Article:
ROCHESTER, Minn. (KTTC) -- It's possible that technology is advancing so far that soon someone may be able to access your private information right in the palm of their hand.
Facial recognition has made it easier for law enforcement to prevent crime, but what happens when it's used in social media?
Sen. Al Franken hosted a hearing Wednesday afternoon to voice the concerns on the rapidly advancing technology and the potential privacy risks it creates.
He addressed the fact that law enforcement and the DMV can utilize this technology if they have someone in mind. That means many if not most citizens are likely a part of some kind of facial recognition database
Then Franken pinpointed Facebook. The social networking site likely holds the largest privately held collection of face prints in the world, with more than $800 million users.
As if Facebook couldn't get anymore in your face, last month the company acquired Face.com a firm that develops facial recognition technology. The software recognizes faces, suggesting friends to tag in photos that users upload.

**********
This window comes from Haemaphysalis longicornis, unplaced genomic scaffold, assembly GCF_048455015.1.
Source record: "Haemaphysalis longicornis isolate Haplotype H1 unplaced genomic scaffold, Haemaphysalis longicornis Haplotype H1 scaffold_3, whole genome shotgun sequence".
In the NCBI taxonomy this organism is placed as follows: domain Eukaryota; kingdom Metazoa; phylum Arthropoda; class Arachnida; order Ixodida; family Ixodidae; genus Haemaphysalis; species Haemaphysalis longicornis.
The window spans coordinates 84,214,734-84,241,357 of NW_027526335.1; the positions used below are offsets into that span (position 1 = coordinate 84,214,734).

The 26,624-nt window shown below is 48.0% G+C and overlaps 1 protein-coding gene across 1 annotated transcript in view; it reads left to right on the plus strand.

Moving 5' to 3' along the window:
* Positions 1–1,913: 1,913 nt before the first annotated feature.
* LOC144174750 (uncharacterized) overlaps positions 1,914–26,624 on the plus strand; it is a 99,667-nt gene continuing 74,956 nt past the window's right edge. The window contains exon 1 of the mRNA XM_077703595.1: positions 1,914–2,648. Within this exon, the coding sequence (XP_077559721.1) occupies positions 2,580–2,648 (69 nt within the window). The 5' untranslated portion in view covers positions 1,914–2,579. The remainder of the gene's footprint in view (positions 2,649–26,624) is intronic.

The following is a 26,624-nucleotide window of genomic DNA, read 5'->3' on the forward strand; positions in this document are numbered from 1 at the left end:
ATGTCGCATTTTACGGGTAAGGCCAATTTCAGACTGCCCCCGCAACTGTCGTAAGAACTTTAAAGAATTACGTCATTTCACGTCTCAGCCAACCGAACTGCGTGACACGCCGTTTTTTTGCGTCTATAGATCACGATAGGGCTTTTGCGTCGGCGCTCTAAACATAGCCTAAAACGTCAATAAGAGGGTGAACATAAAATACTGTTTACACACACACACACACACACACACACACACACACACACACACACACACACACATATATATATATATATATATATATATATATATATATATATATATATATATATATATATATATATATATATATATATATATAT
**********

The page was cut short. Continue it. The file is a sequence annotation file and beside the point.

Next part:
Now the question is how far can that go before privacy is overreached: are laws going to come into place to restrict certain things?
The intelligence is there and soon we may be seeing people being able to take out their smart phone, snap a picture of someone and have their private information or history in real time.
All content © Copyright 2001 - 2013 WorldNow and KTTC, a Quincy station.
Persons with disabilities who need assistance with issues relating to the content of this station's public inspection file should contact Administrative Assistant Jodi Neyens at (507) 280-5104. Questions or concerns relating to the accessibility of the FCC's online public file system should be directed to the FCC at 888-225-5322, at 888-835-5322 (TTY) or at firstname.lastname@example.org.